The inner hitch box 38 is secured to the outer hitch box 31 by welding the front end 40 to the sidewalls 32 and welding two fillers 42 horizontally between the back end 41 and the sidewalls 32. The inner hitch box 38 is secured inside the outer hitch box 31 so the back end 41 is raised slightly higher than the front end 40 at approximately a five-degree angle. The back end 41 is raised higher to compensate for looseness and weakness in the hitch receiver 2 when spring bars 84 are tensioned. When the spring bars 84 are tensioned, the hitch receiver 2 may angle slightly downward. Therefore, the five-degree angle serves to keep the hitch box assembly 30 nearer to horizontally level.

The outer hitch box 31 also comprises four front tabs 34 for attaching the over-center latch assembly 50 and four back tabs 36 for attaching converging steering links 140, which are described below in the steering section. The front tabs 34 and back tabs 36 define respective through holes 35 and 37. The front tabs 34 are welded at the frontward sides of the outer hitch box 31 at the top and bottom projecting laterally so the through holes 35 align. The back tabs 36 are welded to the bottom rearward sides of the outer hitch box 31 projecting laterally so the through holes 37 align. The back tabs 36 should define a gap between themselves large enough to provide a narrow clearance for inserting the converging steering links 140.

As shown in FIGS. 2 and 3, the over-center latch assembly 50 is similar to the one disclosed in U.S. Pat. No. 4,811,967, which is used to secure the hitch box 30 to the hitch bar assembly 20. The over-center latch assembly 50 includes a left latch 51 and right latch 52 each comprising a pair of connecting links 53, a vertical tube 56, a pivot pin 57, a thrust link 59, a latch pin 61, and a safety pin 62. Each connecting link 53 is a straight bar defining front through holes and back through holes. The pair of connecting links 53 are connected in parallel by hingedly attaching the pivot pin 57 between the front holes and by fixedly attaching the hollow vertical tube 56 between the back holes. The pivot pin 57 defines a transversely directed threaded bore for receiving the thrust link 59 located midway between the two connecting links 53. The thrust link 59 is a threaded rod with a cross head 60 which inserts into the threaded bore of the pivot pin 57 so the surface of the cross head 60 is presented away from the pivot pin 57 for engaging the latch tabs 25 of the hitch bar assembly 20. The thrust link 59 can be screwed either in or out of the threaded bore to allow for any adjustment needed to ensure a tight fit with the latch tabs 25. To rotate the pivot pin 57 and thrust link 59 about a vertical axis, hexagonal heads 58 are attached to each end of the pivot pin 57. The hexagonal heads 58 can be engaged by a conventional end, socket or box wrench to rotate the pivot pin 57 and thrust link 59 to engage and disengage the hitch bar assembly 20. The left latch 51 and right latch 52 are attached to respective front tabs 34 of the hitch box 30 by inserting each latch 51 and 52 in between the top and bottom front tabs 34 so the vertical tubes 56 align with the through holes 35. To secure both latches 51 and 52, latch pins 61 are inserted through the front tabs 34 into the vertical tubes 56 so the latches 51 and 52 can rotate about a vertical axis. For additional security, the latch pins 61 are secured with cotter pins 63.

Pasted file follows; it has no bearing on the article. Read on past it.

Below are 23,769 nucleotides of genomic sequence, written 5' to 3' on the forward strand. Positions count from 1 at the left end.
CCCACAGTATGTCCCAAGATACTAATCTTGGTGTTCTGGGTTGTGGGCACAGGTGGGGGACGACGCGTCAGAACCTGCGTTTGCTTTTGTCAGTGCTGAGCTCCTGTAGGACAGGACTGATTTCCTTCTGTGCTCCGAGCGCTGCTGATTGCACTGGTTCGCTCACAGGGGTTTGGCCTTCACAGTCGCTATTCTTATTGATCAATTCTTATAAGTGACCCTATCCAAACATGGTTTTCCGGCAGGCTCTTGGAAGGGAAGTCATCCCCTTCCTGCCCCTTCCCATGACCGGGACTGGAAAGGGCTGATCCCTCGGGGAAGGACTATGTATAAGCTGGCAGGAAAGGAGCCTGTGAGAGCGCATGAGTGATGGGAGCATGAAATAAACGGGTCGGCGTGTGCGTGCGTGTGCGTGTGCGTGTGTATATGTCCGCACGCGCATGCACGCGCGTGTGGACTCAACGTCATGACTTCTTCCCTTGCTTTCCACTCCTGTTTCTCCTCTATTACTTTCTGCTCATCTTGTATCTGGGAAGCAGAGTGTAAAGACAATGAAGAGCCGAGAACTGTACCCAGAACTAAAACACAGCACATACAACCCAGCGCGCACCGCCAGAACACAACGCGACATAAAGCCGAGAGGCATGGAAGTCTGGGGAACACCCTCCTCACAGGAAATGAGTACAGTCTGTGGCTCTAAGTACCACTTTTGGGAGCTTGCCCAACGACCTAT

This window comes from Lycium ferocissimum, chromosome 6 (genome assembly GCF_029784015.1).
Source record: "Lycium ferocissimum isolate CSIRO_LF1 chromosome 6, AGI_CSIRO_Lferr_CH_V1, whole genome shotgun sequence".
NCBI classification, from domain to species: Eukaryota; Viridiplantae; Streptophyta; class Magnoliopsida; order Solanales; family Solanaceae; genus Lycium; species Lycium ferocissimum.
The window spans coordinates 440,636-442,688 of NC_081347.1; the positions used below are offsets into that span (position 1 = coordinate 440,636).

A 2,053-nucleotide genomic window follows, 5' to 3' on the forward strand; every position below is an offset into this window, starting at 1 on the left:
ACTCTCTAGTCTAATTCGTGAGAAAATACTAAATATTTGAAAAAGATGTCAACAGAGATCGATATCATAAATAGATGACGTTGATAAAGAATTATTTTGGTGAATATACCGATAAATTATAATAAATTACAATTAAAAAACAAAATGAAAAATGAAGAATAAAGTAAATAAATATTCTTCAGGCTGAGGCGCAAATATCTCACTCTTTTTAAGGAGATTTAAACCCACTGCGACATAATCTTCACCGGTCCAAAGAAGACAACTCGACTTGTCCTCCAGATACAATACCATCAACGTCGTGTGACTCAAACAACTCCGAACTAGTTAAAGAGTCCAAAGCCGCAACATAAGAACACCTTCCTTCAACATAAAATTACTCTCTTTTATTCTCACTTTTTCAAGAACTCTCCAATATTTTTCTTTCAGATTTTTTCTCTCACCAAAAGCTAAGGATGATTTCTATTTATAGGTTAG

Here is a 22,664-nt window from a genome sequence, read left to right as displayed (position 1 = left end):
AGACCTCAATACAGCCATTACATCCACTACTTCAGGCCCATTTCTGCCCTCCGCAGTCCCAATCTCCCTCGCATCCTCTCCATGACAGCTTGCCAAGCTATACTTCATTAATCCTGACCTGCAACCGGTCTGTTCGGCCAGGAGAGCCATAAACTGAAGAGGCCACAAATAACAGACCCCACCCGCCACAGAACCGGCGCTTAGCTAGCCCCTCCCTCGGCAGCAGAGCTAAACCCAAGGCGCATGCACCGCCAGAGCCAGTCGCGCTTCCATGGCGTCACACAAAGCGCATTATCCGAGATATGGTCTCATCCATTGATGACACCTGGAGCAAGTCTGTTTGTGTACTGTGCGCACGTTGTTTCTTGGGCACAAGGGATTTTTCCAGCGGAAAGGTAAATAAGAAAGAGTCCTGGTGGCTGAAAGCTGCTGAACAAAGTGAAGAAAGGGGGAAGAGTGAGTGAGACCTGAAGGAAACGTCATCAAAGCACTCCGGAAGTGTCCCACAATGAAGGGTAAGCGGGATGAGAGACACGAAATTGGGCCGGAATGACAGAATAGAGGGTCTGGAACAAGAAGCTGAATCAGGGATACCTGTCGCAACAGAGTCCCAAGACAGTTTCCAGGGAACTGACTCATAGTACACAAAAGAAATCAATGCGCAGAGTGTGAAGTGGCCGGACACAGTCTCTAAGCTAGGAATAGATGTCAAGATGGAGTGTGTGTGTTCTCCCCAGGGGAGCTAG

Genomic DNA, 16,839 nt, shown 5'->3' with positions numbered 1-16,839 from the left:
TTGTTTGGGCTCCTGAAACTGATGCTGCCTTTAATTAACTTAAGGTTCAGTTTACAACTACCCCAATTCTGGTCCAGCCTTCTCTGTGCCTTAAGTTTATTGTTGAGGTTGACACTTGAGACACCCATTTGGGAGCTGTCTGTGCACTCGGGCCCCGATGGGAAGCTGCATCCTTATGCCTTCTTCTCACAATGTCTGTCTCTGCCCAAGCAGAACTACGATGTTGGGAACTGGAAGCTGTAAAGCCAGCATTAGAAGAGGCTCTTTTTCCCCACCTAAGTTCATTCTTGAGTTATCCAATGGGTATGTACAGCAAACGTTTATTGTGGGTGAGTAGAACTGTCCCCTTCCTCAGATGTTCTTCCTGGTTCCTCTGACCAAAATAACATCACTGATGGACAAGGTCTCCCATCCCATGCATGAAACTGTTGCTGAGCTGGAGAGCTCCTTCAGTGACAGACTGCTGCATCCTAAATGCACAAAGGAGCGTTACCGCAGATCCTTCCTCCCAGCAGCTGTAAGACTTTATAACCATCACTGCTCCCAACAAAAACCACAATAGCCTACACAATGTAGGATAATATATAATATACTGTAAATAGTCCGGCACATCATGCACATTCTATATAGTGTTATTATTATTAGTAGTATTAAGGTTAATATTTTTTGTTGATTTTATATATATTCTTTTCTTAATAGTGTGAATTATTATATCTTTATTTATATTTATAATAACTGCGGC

To secure the hitch bar assembly 20 to the hitch box assembly 30 the bar 21 of the hitch bar assembly 20 inserts into the hitch box assembly 30 until the stops 28 seat against the walls 39 of the inner hitch box 38. The latches 51 and 52 pivot from a slightly outward direction to a slightly inward position, referred to as the over-center position so the connecting links 53 rest against the roll pins 27 of the latch tabs 25. A conventional end, socket or box wrench engages the hexagonal heads 58 of the pivot pins 57 and rotates the pivot pins 57 and thrust links 59 so the cross heads 60 engage the recesses 26 of the latch tabs 25, also referred to as the over-center position. In this position, the hitch box assembly 30 is prevented from moving laterally or vertically with respect to the hitch bar assembly 20. Of course, the over-center latch assembly 50 prevents the hitch box assembly 30 from pulling away from the hitch bar assembly 20. For extra safety, the safety pins 62 are inserted into the through holes 24 of the latch tabs 25. The safety pins 62 prevent the latches 51 and 52 from moving outwardly away from the over-center position. Of course, before anyone attempts to swing either latch 51 or 52 outwardly in order to disconnect the hitch box assembly 30, the safety pins 62 must be removed.

The hitch box assembly 30 also includes an upper king pin 43 and a lower king pin 44 for pivotally connecting to the front support member 70 at a first pivot point 11. The upper king pin 43 inserts into a through hole at the top rear of the outer hitch box 31 and fixedly attaches to the inner hitch box 38 so the upper king pin 43 protrudes upwardly out of the hitch box assembly 30. The lower king pin 44 inserts into a through hole at the bottom rear of the outer hitch box 31 and fixedly attaches to the inner hitch box 38 so the lower king pin 44 protrudes downwardly out of the hitch box assembly 30 and is vertically aligned with the upper king pin 43.